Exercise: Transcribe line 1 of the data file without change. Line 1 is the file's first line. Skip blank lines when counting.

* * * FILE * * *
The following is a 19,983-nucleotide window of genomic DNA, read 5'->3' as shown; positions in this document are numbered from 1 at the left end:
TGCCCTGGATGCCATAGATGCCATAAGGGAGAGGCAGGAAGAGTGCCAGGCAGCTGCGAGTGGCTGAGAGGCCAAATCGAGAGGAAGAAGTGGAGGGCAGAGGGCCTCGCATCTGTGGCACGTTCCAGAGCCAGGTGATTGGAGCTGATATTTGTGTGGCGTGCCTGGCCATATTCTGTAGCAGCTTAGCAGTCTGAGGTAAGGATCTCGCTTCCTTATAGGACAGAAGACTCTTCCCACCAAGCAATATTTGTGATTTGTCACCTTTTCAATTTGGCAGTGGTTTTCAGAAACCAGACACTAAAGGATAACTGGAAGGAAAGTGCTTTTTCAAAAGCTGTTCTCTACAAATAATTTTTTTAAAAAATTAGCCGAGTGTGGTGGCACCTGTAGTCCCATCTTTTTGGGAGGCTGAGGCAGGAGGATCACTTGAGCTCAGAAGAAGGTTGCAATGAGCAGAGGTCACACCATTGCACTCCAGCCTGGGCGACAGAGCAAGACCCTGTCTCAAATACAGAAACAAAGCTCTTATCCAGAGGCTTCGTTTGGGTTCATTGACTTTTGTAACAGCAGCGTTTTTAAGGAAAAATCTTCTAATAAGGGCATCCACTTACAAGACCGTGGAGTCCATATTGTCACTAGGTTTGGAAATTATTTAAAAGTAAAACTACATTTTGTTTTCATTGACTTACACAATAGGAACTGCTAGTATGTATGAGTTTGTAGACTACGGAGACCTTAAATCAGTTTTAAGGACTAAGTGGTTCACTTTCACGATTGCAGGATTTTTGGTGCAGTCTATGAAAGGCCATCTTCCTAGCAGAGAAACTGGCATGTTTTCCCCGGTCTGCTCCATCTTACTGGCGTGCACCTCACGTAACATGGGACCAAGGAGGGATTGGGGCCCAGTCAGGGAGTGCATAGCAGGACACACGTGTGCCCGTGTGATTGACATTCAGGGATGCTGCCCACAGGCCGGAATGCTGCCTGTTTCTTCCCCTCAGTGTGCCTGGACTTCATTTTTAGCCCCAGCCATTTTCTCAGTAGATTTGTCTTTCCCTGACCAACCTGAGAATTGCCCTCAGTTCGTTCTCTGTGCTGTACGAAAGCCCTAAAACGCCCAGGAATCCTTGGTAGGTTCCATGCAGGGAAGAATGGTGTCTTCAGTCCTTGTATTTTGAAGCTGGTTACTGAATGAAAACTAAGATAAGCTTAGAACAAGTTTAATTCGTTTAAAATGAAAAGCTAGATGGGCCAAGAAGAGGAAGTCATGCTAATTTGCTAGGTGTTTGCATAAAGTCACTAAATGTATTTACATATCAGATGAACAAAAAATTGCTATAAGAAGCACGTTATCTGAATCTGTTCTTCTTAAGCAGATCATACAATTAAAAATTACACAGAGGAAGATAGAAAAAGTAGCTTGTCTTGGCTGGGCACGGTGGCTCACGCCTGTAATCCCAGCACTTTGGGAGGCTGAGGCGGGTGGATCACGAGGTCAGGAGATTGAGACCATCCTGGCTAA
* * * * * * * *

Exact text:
The following is a 19,983-nucleotide window of genomic DNA, read 5'->3' as shown; positions in this document are numbered from 1 at the left end: